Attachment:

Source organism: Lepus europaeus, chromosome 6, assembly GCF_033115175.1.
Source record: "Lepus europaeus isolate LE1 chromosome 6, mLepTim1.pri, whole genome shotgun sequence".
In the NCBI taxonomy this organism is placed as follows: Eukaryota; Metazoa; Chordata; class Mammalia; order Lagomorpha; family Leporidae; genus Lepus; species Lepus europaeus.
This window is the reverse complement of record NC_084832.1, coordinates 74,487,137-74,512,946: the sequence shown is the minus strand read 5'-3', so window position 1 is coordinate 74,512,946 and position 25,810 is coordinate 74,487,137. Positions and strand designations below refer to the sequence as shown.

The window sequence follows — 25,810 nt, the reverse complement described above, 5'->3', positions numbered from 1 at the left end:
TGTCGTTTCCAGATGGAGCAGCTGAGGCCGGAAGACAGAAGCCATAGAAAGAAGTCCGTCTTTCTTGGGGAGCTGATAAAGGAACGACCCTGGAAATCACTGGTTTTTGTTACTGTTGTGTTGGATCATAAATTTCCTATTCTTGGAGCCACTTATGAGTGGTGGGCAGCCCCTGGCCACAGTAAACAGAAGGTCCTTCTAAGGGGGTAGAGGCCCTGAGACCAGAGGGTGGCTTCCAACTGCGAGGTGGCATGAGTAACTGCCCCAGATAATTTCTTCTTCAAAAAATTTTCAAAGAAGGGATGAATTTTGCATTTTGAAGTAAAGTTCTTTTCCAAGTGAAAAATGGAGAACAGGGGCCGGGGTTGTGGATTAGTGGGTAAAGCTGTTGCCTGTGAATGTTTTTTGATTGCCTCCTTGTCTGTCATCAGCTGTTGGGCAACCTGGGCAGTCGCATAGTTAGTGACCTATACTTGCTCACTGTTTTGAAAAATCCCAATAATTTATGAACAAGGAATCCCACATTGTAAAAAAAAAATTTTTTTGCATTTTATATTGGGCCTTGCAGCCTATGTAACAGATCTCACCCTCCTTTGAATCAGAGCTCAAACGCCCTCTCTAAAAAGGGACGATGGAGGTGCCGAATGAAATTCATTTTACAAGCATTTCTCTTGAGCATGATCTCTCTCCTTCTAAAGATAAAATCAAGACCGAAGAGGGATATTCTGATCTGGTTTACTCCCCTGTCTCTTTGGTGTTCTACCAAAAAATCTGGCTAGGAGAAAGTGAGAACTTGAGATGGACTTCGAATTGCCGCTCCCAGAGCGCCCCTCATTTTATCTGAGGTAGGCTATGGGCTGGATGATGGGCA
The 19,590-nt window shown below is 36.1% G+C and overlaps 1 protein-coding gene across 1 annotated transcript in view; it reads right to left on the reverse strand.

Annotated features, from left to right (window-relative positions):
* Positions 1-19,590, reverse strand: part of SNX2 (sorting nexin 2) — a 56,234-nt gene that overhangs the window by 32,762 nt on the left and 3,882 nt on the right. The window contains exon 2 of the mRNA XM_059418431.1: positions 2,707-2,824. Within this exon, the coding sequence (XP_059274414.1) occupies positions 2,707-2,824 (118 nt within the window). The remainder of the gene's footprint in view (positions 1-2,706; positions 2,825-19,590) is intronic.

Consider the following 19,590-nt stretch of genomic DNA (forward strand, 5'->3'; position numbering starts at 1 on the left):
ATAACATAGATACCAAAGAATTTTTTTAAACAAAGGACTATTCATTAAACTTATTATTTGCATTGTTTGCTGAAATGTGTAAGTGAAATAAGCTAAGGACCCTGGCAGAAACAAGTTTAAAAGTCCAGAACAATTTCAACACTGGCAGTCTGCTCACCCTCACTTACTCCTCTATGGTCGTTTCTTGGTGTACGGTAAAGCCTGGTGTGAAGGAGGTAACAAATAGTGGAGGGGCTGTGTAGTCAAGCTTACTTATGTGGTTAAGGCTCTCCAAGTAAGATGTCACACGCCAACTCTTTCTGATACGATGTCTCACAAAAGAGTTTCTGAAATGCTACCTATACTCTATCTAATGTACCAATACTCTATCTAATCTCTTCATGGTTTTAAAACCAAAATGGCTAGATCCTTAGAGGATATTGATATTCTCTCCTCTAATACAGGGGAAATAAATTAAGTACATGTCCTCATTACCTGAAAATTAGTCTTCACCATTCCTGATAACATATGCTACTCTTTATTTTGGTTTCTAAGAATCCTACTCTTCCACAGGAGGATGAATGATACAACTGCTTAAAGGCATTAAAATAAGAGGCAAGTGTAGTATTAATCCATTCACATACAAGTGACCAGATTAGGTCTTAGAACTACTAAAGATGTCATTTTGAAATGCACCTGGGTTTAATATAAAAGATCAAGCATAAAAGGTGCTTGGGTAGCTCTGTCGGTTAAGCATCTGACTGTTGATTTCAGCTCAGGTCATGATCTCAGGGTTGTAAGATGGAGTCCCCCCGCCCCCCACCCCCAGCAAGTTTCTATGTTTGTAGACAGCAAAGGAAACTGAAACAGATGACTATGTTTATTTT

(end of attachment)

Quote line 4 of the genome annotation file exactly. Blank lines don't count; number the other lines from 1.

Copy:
This window is the reverse complement of record NC_084832.1, coordinates 74,487,137-74,512,946: the sequence shown is the minus strand read 5'-3', so window position 1 is coordinate 74,512,946 and position 25,810 is coordinate 74,487,137. Positions and strand designations below refer to the sequence as shown.